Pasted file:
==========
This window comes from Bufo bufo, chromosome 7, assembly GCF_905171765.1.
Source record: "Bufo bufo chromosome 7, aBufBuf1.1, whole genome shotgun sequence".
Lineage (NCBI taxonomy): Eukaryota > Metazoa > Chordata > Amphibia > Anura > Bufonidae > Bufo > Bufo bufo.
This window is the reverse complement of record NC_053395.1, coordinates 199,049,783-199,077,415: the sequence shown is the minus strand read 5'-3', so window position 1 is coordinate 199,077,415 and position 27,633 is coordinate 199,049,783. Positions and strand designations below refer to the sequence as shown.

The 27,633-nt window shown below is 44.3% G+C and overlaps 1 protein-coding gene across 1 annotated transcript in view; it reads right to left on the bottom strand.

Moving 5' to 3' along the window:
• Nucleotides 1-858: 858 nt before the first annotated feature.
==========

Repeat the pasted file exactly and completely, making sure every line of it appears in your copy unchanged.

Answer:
This window comes from Bufo bufo, chromosome 7, assembly GCF_905171765.1.
Source record: "Bufo bufo chromosome 7, aBufBuf1.1, whole genome shotgun sequence".
Lineage (NCBI taxonomy): Eukaryota > Metazoa > Chordata > Amphibia > Anura > Bufonidae > Bufo > Bufo bufo.
This window is the reverse complement of record NC_053395.1, coordinates 199,049,783-199,077,415: the sequence shown is the minus strand read 5'-3', so window position 1 is coordinate 199,077,415 and position 27,633 is coordinate 199,049,783. Positions and strand designations below refer to the sequence as shown.

The 27,633-nt window shown below is 44.3% G+C and overlaps 1 protein-coding gene across 1 annotated transcript in view; it reads right to left on the bottom strand.

Moving 5' to 3' along the window:
• Nucleotides 1-858: 858 nt before the first annotated feature.